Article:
If you’re experiencing a loss of acceleration, you can run a little test to narrow it down to the converter. Start the vehicle up and have a friend rev the engine up to 2,000 RPMs.
Place your hand at the exit of the exhaust.
If all you get is hot puffs of air, you’re probably dealing with a clogged catalytic converter.
4. Rattling Noise Underneath The Vehicle
What makes this dangerous is the fact that the tiny, honeycomb pieces that make up the inside of a catalytic converter may have come apart and are now rattling around down there.
It will be most noticeable right when you first fire up the engine.
If any of those pieces of broken honeycomb pieces make their way further into your exhaust, it could cause enough blockage to stall your car out in the middle of the highway.
Since it’s clogged, it’s not likely that you’ll get it to start back up either.
Of course, if this happens, you’ll have to move your vehicle off of the highway and have it towed, which will just add cost to what will eventually be a much larger bill.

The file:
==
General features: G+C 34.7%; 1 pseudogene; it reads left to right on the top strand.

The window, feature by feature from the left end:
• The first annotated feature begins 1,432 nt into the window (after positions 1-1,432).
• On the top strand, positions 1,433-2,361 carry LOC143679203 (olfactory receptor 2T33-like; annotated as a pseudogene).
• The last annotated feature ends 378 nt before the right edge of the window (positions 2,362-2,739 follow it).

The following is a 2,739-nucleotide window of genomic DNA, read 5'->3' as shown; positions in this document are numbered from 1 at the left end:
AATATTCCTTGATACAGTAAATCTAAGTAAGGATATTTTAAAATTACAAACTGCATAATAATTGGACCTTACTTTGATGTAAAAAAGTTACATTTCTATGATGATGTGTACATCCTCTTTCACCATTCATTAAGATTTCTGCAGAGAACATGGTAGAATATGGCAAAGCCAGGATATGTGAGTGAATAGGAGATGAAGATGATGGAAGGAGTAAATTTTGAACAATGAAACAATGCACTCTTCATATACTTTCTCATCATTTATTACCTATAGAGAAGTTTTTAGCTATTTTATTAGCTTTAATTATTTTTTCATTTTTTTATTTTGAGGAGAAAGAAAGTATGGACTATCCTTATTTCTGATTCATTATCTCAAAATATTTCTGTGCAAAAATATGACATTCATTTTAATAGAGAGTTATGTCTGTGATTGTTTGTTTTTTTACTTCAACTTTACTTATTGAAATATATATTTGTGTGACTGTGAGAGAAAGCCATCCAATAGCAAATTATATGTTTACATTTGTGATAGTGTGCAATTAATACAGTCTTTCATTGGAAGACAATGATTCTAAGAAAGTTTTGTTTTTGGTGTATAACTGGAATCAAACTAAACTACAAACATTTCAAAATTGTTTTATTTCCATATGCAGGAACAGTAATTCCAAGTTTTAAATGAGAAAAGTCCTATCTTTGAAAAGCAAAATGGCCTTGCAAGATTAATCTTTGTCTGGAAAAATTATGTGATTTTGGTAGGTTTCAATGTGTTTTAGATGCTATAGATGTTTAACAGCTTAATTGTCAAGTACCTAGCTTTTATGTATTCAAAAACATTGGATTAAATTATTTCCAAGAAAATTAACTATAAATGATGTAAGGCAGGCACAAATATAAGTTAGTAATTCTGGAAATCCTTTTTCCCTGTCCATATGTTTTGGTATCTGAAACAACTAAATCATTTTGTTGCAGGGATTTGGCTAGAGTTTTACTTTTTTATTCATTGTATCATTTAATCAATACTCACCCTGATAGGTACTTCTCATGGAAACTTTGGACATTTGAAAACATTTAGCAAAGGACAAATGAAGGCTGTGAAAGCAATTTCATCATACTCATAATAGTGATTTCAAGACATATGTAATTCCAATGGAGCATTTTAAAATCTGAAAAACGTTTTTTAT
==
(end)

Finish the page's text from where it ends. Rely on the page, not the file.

How to identify a bad clogged catalytic converter >> Check out the video below:
5. Check Engine Light
Just because your check engine light comes on, doesn’t mean it’s necessarily the catalytic converter. However, when it comes on and is combined with one or some of the above symptoms, the likeliness increases.
One of the best tools to own—whether you are a DIY mechanic or a take-it-the-shop type of person—is an OBD2 scanner.
You can get them pretty cheap or very expensive, depending on what you want from them.
Regardless, even the cheaper versions will give you the code that caused your check engine light to come on and you can Google the code, along with your make and model, to get an idea of what’s going on.
Those are just a few examples of the types of scanners available on the market.
Whenever you have a check engine light, these are invaluable tools that not only inform you as to what’s causing it but help you get an idea of what you’re going to have to spend to fix it.
The LAUNCH Car Scanner is the only self-contained scanner on the list, meaning that it will not only pull up the code that’s hiding behind your check engine light, it will also zero in on the exact nature of the problem.